The group headed back to the dorms. They all gathered together in the astronomer’s study room to work out their first bit of homework.

It wasn’t actually that difficult of an assignment. Wayne Lurcher said the essay should be as long as it needed to be and left everything up to their own devices. Most of it simply consisted of restating the safety procedures they went over in class.

Still, it was a time-consuming endeavor. They almost missed the hours for the dorm’s dinner. They completed their meal in a jovial mood and parted ways. First with Jordan and Max, then with Irene and Shelby.

When Eva got to her door, she found a hunched over master sitting on a bench outside her room. He looked up at the group’s arrival.

Juliana immediately tensed and brought her wand out.

Eva waved her off. “Don’t worry. I know him.”

The blond lowered her wand but did not put it away, nor did she relax.

“This is my mentor, Randolph Carter.” She gestured towards man wrapped up in a brown trench coat. “Mentor, this is Shalise and Juliana.”

Shalise gave a hesitant nod. Juliana remained still with her wand out.

“Charmed,” he said in a voice that was anything but.

“It has been a week, have you found something already?”

“Not exactly. Next Friday evening we might be able to check some of your issues out. Meet me at,” his eyes flicked over Juliana and Shalise, “the place.”

He turned and stalked off. He got to the window at the end of the hallway and stepped out to the ground below.

“He seems friendly,” Juliana said as they entered their room.

“Oh yeah, real softhearted that one.”

Shalise dropped her bag on her desk. She turned back to Eva, leaning against her chair. “That was about the necromancers then?”

“I’d assume so. Guess I won’t know until Friday.”

Shalise frowned, but nodded. “I hope it is good news.” She gathered up some clothes from the drawers beneath her bed. “Unless either of you have objections, I’ll shower first.”

Neither girl said anything.

Shalise slipped into the shower.

Juliana stared at Eva. She waited, just staring.

Eva shuffled to her desk and pulled out a paper, trying her best to ignore the blond’s gaze. She had been working on a new version of the privacy runes. The new sheets should cover the entire main room so she wouldn’t have to do four copies for every customer the next time the runes wore out. Their business had gone a bit too well; Eva doubted she would have time for all of them with school going on.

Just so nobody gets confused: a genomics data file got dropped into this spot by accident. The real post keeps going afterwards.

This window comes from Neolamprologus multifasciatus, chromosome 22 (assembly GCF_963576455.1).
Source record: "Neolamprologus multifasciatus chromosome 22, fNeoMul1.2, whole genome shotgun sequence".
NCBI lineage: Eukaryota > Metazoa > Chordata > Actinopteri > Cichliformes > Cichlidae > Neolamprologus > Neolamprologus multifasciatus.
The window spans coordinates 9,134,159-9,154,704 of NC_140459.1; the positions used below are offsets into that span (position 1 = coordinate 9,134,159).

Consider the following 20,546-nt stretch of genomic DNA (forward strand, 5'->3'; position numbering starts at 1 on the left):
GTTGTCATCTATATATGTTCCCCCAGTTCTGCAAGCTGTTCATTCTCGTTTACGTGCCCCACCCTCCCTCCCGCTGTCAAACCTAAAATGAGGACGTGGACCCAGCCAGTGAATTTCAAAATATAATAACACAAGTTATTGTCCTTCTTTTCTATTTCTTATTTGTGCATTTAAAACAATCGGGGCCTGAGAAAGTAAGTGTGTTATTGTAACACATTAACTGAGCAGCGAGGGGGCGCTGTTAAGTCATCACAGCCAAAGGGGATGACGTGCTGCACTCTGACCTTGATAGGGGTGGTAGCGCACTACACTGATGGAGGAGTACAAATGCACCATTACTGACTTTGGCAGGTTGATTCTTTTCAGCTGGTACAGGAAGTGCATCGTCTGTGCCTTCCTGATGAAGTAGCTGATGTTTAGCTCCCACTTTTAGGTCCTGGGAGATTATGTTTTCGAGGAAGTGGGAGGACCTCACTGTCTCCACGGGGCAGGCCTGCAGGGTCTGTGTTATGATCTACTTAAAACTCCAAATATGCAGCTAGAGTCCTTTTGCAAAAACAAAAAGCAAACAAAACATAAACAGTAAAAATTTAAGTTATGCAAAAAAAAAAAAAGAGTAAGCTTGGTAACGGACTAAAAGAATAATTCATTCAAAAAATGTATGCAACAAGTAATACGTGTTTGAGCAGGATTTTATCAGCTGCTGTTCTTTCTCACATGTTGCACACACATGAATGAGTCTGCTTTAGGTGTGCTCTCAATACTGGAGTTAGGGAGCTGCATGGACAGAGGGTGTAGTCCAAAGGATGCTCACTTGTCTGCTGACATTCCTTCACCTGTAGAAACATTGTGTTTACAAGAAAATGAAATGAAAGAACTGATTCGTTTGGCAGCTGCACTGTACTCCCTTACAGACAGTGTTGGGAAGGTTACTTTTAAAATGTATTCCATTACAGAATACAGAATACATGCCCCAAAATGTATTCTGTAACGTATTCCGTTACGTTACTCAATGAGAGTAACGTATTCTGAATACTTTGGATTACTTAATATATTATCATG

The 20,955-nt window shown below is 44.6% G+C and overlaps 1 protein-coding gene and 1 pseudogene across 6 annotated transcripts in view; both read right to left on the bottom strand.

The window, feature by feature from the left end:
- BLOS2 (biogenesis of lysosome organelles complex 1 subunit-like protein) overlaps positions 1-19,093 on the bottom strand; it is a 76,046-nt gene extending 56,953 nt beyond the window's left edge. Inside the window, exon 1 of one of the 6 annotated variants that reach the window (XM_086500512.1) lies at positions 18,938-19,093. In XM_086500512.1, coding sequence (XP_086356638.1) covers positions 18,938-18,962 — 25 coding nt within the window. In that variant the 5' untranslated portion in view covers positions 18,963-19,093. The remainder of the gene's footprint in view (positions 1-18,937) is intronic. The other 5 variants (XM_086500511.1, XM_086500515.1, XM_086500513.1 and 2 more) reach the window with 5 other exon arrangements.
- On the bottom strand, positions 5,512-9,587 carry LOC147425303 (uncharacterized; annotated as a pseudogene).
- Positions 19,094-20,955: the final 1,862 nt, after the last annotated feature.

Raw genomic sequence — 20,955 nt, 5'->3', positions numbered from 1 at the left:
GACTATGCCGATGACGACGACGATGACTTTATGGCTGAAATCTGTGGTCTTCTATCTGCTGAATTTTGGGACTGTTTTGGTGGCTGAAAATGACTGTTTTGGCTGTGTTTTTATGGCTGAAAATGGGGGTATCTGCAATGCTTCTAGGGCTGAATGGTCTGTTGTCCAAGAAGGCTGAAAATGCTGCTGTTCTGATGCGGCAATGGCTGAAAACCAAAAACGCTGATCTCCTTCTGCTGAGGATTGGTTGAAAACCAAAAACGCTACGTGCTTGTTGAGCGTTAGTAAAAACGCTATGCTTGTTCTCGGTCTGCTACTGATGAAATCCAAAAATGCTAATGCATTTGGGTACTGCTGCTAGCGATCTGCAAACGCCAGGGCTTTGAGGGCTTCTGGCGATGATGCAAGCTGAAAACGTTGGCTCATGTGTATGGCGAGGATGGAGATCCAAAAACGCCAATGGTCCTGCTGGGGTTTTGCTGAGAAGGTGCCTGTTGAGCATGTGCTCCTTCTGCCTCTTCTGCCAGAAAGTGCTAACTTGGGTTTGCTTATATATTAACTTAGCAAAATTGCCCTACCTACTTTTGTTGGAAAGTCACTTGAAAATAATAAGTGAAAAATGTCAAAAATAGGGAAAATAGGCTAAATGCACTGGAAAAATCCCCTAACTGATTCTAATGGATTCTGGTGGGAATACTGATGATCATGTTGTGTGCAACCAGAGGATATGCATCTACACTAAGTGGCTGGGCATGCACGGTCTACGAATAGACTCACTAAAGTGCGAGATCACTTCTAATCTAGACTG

The moment the shower water started, Juliana whispered in Eva’s ear. She had moved right next to Eva without her noticing. “Take me with you,” she said.

“What?”

“I want to fight these necromancing scumbags too. You’ve seen me against Professor Baxter. You know I can fight.”

“You lose against Zoe Baxter. Every time.”

“I do better than you do.”

“I wouldn’t lose at all if–” Eva cut herself off, biting her lip.

A silence hung in the hair between them. Only the sound of flowing shower water filled the air.

Eventually Juliana sighed.

“I know you have secrets,” she said. “There’s no way you get taken on bounty hunting jobs with just runes and not knowing any spells aside from blink. You have so many secrets I wonder if anything you’ve said is the truth. But I don’t care about that right now.”

She stopped and cocked her head to the side, listening to make sure the shower was still running. She returned her attentions to Eva and spoke in an even quieter whisper, “I don’t care if you’re a necromancer yourself so long as it wasn’t you who killed that family.”

“I’m not a necromancer,” Eva hissed.

“Good. Then I don’t have to worry about that, at least. I still want in.”

“I can’t just show up with someone else.”

“He said Friday. It is Tuesday. You’ve got a few days to ask–no–tell him someone else is coming along.”

Eva was going to retort when the shower water cut off.

Juliana noticed as well. She stood up, moving her face away from Eva’s. “I’ll shower next,” she said. And turned to gather her own clothes.

Eva was left staring after her even as Shalise exited the bathroom. She only stopped once Juliana disappeared behind the closed door.